What was the most terrifying place you’ve ever been dropped off? Was it the kindergarten bus stop, or the front door of the DMV? Perhaps the docking harbor of an island with the highest concentration of cougar attacks? Maybe the island seething with buffed out cats wasn’t a childhood memory or a destination on last week’s errands list. The secluded North Vancouver Island was also not on a list for new Maui resident Lucas Miller; that is, Miller’s spooky list rather than his catalog of most recently visited places.
Miller, one of the four final contestants of The History Channel’s new television series Alone, did not recount his experience as one you’d see in a Syfy Channel homemade movie. Blood spillage and encounters with ravenous spliced animals were not brought up in my conversation with this television show survivor. There was a stare down with a wolf, but imagine looking up into the eyes of a whalewolf crouching on the roof of your house. No, Miller focused on an even more phenomenal event that took place on the daunting island, even without all the quality CGI: his personal transformation.
You’d expect some sort of metamorphosis to occur in Miller’s situation. No camera crew. No producers. These are the words The History Channel uses to describe the lonely circumstances of the ten contestants sent to the island, left alone to test who will last the longest; a first for reality television show feats. A mission with such a hazy horizon would lead most to derail into the persona of a madman and declare a volleyball as their best friend. For Miller, it was almost like a spiritual retreat.
“Nature works with drawing out the poison in the wound,” he said. “And you might have to process the poison a few times.”
Miller said that the poison serves as a metaphor for emotions within ourselves that we normally push away, opting to ignore these feelings in favor of the comforting screen of our favorite Netflix show or the roll of gratifying likes our latest selfie produces. Miller’s only option of entertainment was a self-carved guitar. Or building a yurt.
“When we strip away all those things we can’t run away,” Miller said. “Nature works in harmony and can flow through and out of you. Once you allow emotion to work through you, there’s a huge transformation that takes place.” Miller transformed back to a “childlike state” in which he let his emotions manifest into laughs and shouts. He said this contrasts with the real world, an environment that makes us wear a mask to protect an image. As Bowling For Soup’s song goes, high school truly never ends. Does that make the national park system the true Ivy League?
Miller enjoyed the exposure to his psyche. He chose this show specifically because it wasn’t like a car with its headlights on, gleaming an obnoxious light on human drama. Spilling honest confessions for the camera was Miller’s hardest trial, but he preferred appearing “overly emotional” versus afflicting others with tears. Arguing over the proper technique to start a fire in his birthday suit was not Miller’s forte, as Alone’s Discovery Channel counterpart Naked and Afraid calls its participants to do.
“It’s harder to be more compassionate, but we need to love each other more,” Miller said in regards to how eager people are to judge. Criticism is like claws that never sheathe, which only come out more when confronted with a reality television show star.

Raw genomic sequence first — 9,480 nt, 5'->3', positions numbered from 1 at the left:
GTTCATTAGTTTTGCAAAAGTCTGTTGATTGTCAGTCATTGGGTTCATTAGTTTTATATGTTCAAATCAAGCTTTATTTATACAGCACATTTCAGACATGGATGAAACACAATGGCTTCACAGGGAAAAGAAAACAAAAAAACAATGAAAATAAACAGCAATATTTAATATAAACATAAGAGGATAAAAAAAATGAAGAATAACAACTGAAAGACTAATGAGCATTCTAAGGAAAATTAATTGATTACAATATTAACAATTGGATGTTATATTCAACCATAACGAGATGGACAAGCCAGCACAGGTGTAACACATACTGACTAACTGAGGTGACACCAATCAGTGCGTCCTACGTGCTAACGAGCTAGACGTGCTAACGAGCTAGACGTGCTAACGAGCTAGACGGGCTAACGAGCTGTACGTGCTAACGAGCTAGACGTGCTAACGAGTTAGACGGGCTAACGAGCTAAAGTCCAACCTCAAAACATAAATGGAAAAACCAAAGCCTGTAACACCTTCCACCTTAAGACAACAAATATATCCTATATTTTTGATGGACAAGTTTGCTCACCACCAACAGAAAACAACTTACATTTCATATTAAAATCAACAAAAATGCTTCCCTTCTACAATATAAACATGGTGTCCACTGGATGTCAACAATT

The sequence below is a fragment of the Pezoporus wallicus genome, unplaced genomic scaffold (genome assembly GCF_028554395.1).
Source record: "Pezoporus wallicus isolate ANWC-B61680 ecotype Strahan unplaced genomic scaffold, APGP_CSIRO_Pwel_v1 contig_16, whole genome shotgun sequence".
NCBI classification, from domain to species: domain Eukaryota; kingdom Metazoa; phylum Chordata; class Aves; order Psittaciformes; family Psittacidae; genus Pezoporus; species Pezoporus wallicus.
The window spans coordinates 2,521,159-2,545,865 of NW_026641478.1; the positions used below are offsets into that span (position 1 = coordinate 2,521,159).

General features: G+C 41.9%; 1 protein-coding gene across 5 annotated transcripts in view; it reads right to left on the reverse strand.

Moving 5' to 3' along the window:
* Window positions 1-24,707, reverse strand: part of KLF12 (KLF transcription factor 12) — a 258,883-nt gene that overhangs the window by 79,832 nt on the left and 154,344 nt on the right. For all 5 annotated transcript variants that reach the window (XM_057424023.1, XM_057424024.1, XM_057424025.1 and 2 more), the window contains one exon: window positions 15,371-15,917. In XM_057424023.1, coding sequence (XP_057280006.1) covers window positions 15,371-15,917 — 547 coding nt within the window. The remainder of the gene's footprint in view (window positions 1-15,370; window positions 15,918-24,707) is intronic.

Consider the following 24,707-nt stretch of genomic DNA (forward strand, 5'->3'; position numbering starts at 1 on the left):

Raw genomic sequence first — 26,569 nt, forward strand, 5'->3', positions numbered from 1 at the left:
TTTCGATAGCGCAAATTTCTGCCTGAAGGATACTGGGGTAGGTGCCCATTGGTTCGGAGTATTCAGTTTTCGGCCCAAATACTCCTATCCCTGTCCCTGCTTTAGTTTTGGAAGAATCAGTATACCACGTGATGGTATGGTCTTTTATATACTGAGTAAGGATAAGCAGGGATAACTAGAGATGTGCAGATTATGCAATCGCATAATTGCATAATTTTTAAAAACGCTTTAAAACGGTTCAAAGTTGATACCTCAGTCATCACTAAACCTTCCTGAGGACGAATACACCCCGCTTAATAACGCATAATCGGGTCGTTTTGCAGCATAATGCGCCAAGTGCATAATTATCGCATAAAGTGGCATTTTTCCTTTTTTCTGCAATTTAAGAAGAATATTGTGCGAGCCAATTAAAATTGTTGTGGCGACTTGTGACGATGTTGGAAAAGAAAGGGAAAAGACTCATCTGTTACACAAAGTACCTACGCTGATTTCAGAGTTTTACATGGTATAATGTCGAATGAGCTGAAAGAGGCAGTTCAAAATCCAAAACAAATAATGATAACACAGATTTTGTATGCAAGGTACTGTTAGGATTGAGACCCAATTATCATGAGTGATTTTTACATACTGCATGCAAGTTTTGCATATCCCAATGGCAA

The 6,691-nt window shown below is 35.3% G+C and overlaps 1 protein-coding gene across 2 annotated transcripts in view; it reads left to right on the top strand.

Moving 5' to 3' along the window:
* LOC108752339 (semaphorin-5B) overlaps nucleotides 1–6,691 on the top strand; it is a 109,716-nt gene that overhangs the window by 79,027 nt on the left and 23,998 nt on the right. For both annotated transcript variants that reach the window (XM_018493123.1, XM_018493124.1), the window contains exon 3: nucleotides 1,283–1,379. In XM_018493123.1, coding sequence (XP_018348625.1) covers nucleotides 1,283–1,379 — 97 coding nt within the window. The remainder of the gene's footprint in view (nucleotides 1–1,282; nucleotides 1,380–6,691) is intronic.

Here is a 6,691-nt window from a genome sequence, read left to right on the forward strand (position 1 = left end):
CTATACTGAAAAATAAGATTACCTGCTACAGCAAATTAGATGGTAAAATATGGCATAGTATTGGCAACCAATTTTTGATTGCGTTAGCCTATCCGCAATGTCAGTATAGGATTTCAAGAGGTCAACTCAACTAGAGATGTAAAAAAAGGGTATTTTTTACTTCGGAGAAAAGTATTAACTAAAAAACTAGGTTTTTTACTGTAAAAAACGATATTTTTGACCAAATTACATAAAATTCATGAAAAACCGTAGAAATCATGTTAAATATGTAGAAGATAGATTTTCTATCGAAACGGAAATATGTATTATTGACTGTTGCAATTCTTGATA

Miller was not always quite the Dalai Lama, whom he joked about sounding like as he shared his insights. Although the show touts Miller and his cohorts as “experts,” a title he humbled with the alternative term “trained,” the initial weeks supplied trials and its accompanying negative thoughts. An epiphany struck Miller as he was building a cabin, a goal he said was “pretty ambitious, which was in line with who [he] was.” Miller was so aggressive towards his project that he realized his intent was based on his desire to impress viewers.
“I don’t want to be on TV and look like a loser,” he said. “But as I processed it more, I began to have more pure intentions and started really enjoying myself.”
This fresh purpose transfigured into an interpersonal journey Miller hoped would have a positive impact on History’s audience. This isn’t his first project of goodwill. In fact, the Iowa native was scouted for the show from his work in wilderness therapy, assisting young adults in finding themselves and building trusting relationships, challenging endeavors considering their backgrounds.
Miller now works for a new cause. Relocating from the mainland to Upcountry Maui to open an orchid, Miller aims to promote more respectful farming practices and stand against GMOs. He idealizes a future in which the public can work with those in power to “implement better farming practices.” He also plans to open a practice for Ayurvedic medicine, which combines yoga, herbal therapies, body work massages and diet shifts.
Miller’s current masterplan excites him, but he still misses the straightforward lifestyle required of inhabitants of the wild. Living amongst the trees, Miller said he did what felt right. It was less “cerebral” and more “feeling.” And our society is all about maximizing our cerebral abilities to become super humans.
“There are so many options on what we can do,” Miller said about modern life. “Being in the wilderness was simple. So simple and beautiful.”
Breaking from the public service announcement of living a virtuous life free of materialism and media, I must inform you to tune in on Thursday, Aug. 20 (10pm/9pm Central) to find out who wins the $500,000 grand prize.
Photo of Lucas Miller courtesy The History Channel